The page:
took upon them the crown of that kingdom, which was the 11th of May, 1689.”.

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The true cause of the decline of the protestant religion

in Ireland in the reign of king James II.

The decline of the protestant religion in Ireland, in the reign of king James, was not owing, as Dr. King supposes, either to the violence of his government, or the artifice, or industry of his priests; but to the * negligence at first, and afterwards to the selfinterestedness and tergiversation of its own clergy. Of their negligence,' Lord Clarendon himself" frequently

complained,

i State Lett. vol. i. p. 215.

“They were printed at London, by order of King William, ann. 1689; and the Scots acts of convention and parliament, above quoted, are collected and extracted from the registers and records of the meeting of estates and parliament there by the commissioner, then exercising the office of clerk-register, and printed Cum Privilegio at Edinburgh, ann. 1690.” Lelley, ib.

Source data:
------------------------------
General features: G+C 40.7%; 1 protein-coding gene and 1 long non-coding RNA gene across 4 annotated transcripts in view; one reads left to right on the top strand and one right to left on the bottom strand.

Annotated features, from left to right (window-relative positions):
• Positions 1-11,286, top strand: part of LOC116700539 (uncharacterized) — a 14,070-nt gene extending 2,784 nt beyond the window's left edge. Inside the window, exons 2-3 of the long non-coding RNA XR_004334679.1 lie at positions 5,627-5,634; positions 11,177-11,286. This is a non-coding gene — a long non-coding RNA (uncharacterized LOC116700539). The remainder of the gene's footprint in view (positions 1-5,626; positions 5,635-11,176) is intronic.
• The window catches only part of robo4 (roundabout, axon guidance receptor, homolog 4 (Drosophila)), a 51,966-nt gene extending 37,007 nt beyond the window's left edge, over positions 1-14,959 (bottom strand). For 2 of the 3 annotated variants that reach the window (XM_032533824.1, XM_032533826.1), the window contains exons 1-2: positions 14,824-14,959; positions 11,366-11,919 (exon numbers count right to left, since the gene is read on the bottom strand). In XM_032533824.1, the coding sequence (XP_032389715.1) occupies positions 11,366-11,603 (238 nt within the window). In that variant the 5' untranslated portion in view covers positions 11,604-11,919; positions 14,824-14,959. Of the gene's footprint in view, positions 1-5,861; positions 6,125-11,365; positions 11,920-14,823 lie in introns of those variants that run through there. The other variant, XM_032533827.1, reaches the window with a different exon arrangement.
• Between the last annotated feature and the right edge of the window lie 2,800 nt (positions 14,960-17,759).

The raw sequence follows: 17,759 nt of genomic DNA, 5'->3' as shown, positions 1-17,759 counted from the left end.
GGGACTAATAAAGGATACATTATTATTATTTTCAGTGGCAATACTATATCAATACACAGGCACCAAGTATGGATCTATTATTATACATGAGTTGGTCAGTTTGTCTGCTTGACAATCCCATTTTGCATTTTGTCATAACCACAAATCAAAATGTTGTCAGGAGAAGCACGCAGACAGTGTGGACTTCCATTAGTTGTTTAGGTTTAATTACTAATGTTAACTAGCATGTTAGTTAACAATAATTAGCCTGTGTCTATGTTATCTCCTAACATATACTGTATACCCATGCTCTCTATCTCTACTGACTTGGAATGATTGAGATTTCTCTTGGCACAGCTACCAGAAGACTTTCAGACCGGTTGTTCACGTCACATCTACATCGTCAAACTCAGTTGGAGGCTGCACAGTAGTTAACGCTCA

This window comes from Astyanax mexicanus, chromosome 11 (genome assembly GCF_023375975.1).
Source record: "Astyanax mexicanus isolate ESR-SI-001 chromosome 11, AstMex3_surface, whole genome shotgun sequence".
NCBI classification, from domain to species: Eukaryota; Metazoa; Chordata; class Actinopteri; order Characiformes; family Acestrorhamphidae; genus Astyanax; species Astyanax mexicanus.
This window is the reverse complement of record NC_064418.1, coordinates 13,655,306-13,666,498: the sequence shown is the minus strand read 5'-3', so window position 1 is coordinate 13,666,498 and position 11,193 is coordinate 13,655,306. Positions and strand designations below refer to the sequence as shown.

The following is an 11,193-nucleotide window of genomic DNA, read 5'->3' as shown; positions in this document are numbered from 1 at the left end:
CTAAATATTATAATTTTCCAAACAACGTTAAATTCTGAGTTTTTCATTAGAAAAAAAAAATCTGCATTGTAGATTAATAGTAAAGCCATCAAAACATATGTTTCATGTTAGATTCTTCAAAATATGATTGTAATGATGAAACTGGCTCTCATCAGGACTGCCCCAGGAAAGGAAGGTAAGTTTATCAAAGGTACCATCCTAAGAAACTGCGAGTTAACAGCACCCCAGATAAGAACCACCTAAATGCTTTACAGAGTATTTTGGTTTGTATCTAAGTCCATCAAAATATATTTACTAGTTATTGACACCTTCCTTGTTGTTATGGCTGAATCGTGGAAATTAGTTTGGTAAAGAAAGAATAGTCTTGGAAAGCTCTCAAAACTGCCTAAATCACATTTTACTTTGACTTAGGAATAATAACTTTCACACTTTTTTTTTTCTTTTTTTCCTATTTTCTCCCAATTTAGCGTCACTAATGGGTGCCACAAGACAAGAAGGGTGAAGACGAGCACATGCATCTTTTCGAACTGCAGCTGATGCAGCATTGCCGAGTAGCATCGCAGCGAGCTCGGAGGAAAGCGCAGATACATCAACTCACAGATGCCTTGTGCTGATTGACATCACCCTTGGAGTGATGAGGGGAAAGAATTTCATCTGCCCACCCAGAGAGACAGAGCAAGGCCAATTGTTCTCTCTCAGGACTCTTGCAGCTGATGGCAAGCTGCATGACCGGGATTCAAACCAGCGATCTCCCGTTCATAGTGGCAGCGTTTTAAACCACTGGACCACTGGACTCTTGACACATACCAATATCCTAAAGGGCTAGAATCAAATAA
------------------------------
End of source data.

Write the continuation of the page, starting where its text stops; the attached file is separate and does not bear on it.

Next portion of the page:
By an act made in Scotland in 1695, episcopal ministers were prohibited to baptize or solemnize matrimony, in pain of perpetual imprisonment, but repealed 1 oth of Queen Anne, and no person to incur any penalty for resorting to episcopal meetings, nor their pastors for preaching, administering the facraments or marrying." Summary of penal Laws, p. 79.

* «I did not find (says Marshal Schomberg, in a letter to King William, from Lisburn, December, 1689), that the ministers apply themselves enough to their duty; whilst the Romish priests are passionate to exhort the people to die for the church of Rome, and in putting themselves at their head." Dalrymp. Mem. vol. iii. p. 59. b In one of these letters, he tells his grace,

" that very few of the clergy refided in their cures ; but employed pitiful curates, which necessitated the people to look after a Romish priest, or a non-conformist preacher, of both which there was plenty. That he found it an ordinary thing in Ireland for a minister to have five or fix, or more cures, and to get them supplied by those

who